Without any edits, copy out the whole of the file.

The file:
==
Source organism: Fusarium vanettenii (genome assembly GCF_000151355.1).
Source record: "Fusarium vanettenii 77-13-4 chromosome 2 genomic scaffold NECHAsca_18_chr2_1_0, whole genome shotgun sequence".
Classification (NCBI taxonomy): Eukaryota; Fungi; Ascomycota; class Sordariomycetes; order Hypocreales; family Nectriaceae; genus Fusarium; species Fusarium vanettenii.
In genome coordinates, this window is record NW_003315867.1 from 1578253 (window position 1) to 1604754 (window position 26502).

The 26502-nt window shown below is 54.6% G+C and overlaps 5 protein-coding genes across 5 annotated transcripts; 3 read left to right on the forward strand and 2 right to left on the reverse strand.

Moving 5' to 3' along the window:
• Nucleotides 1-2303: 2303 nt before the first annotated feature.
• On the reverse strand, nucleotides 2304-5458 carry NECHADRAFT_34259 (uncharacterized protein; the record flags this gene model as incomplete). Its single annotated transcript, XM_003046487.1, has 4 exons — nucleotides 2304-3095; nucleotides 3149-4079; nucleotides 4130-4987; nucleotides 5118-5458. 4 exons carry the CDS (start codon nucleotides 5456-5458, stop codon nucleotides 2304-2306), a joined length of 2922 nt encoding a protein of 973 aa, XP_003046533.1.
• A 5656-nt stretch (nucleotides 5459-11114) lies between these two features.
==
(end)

Source organism: Fusarium vanettenii (genome assembly GCF_000151355.1).
Source record: "Fusarium vanettenii 77-13-4 chromosome 2 genomic scaffold NECHAsca_18_chr2_1_0, whole genome shotgun sequence".
Classification (NCBI taxonomy): Eukaryota; Fungi; Ascomycota; class Sordariomycetes; order Hypocreales; family Nectriaceae; genus Fusarium; species Fusarium vanettenii.
In genome coordinates, this window is record NW_003315867.1 from 1578253 (window position 1) to 1604754 (window position 26502).

The 26502-nt window shown below is 54.6% G+C and overlaps 5 protein-coding genes across 5 annotated transcripts; 3 read left to right on the forward strand and 2 right to left on the reverse strand.

Moving 5' to 3' along the window:
• Nucleotides 1-2303: 2303 nt before the first annotated feature.
• On the reverse strand, nucleotides 2304-5458 carry NECHADRAFT_34259 (uncharacterized protein; the record flags this gene model as incomplete). Its single annotated transcript, XM_003046487.1, has 4 exons — nucleotides 2304-3095; nucleotides 3149-4079; nucleotides 4130-4987; nucleotides 5118-5458. 4 exons carry the CDS (start codon nucleotides 5456-5458, stop codon nucleotides 2304-2306), a joined length of 2922 nt encoding a protein of 973 aa, XP_003046533.1.
• A 5656-nt stretch (nucleotides 5459-11114) lies between these two features.